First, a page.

bare: a pop opera has been called a “cult favorite.” First performed in Los Angeles in 2000, the show made its New York debut off-Broadway in 2004 and was presented in a revised version during the 2012-13 off-Broadway season. Diversionary Theatre has mounted its largest and most complex production to date in bringing the original version to San Diego. The result makes an A for effort, if not always for achievement.
Part of the problem lies with the show itself. Written by Jon Hartmere, Jr. and Damon Intrabartolo, with Mr. Hartmere on lyrics and Mr. Intrabartolo on music, its strength (and perhaps a major reason for its “cult” status) is that it presents adolescent life and issues in a straightforward manner that doesn’t pander. On the other hand, the “pop opera” format means mostly that there are a larger than usual number of songs (35, as opposed to 24 or so in a traditional musical). The songs mostly are there to advance the plot and relatively few of them would qualify as “aria,” where the characters get to express their feelings in a soaring, melodic, and emotional manner.
Mostly, these songs enhance the most melodramatic aspects of the story, creating “crises” that don’t matter in the long run and serving to soft-pedal the ones that do matter. At 2 hours and 45 minutes, it’s an unnecessarily long slog, though the sing-a-lot format does tend to hook in viewers by providing one soap-operaish kick-in-the-teeth after another.
Set in a Catholic boarding school, bare vaguely follows the structure of the school’s spring play, Shakespeare’s Romeo and Juliet. Jason (Charlie Gange) is the most popular boy in the school – he’s sought after by the girls and the other boys. Jason lets his status provide him with the ability to be friendly to all and close to none – he’s basically a good kid and very kind to his twin sister, Nadia (Samantha Vesco), an overweight girl who sharply feels her outcast status.
Jason has another reason for trying to exploit his status, though: he’s hiding that he has fallen for Peter (Dylan Mulvaney), his roommate. He’s been able to keep their romance confined to places out-of-sight of the others, though Peter’s growing discomfort with the “closet” he’s living in continually creates problems, first around the edges and then unmistakably on center stage.
Cast as Romeo, Jason’s Juliet, Ivy (Katie Sapper), is as enamored with Jason as the character she’s play is with his. The results are similar to Shakespeare’s, though I’ll not bore you with the banal details.
I should comment that it is easy to compare bare with Spring Awakening, a far superior musical in every aspect. The key difference between these two is that in bare the same-sex love story is front and center, while in Spring Awakening it’s a secondary plot line.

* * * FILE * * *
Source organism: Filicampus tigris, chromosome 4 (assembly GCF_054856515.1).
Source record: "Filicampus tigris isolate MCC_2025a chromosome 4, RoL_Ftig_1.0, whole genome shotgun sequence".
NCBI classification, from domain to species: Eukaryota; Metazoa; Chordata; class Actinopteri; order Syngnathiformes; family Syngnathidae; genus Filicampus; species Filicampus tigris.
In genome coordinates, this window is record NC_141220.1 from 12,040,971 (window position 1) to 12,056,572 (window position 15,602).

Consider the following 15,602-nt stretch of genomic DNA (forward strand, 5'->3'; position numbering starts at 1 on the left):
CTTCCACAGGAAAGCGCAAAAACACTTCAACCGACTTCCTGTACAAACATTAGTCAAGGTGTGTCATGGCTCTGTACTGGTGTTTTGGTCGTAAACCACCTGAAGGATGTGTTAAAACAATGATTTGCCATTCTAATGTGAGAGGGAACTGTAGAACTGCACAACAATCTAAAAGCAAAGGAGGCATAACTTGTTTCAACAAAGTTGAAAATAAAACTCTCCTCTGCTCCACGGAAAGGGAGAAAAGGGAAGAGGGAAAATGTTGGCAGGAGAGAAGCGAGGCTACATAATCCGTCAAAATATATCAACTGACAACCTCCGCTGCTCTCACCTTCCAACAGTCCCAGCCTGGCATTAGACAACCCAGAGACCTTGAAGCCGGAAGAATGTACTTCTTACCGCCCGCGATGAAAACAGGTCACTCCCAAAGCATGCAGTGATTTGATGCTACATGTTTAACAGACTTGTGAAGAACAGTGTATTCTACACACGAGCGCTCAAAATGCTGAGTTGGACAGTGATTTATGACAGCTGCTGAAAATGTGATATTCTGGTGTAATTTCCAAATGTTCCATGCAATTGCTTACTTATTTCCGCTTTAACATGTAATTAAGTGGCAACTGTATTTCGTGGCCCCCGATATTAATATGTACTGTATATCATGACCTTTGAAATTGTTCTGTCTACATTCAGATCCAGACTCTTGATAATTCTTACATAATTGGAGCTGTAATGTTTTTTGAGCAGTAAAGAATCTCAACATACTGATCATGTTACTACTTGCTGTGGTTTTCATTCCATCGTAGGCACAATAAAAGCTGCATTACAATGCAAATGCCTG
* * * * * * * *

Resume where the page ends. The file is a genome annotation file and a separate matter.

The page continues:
Nevertheless, bare is worth being produced despite its shortcomings, and Diversionary has clearly worked hard to bring it to life. Michael von Hoffman’s creative scenic design features moving panels that effectively shift location in the cinematic fashion demanded. Peter Herman has costumed the show as fancifully as possible, and Kevin Anthenill has provided an effective sound design, given a cast of fifteen performers. Music Director Tony Houck leads a tight four-piece band perched high overhead. [php snippet=1]Director Noah Longton stages the show efficiently, with a particular eye toward keeping things from getting bogged down. There’s lots of scene changes, but the pace never sags – and that’s a noteworthy accomplishment. Unfortunately, the down side to efficiency is that the characters tend to be one-dimensional. Now, quite a bit of this problem stems from the book, but the cast also tends to play what’s written without adding a lot more. Ivy pouts, Peter pouts, and Jason tries to keep both of them mollified – until things become too much for him. The relief to this pattern comes from sharp-tongued Nadia, as well as from Kiani Nelson as Sister Chantelle, the nun who is directing Romeo and Juliet, as well as providing Peter with a sympathetic ear (and – a way to answer his prayers). Both of these roles are written for their performers to light up the stage whenever they’re around, and Ms. Vesco and Ms. Nelson both fulfill their assigned duties with aplomb.
To the rescue as well comes choreographer Michael Mizerany. Mr. Mizerany imbues the musical numbers with character and flair, and his dances give the other performers some dimension. You may not always agree with Mr. Mizerany’s choreographic choices, but you’ll always find your eyes glued to what his dancers’ are doing.
In the end, bare may have aimed to strip away the layers of denial that living in the closet brings, but in practice it never gets that raw. Still, there’s enough in both the material and the production to invite a closer look. The show runs through August 3 in University Heights.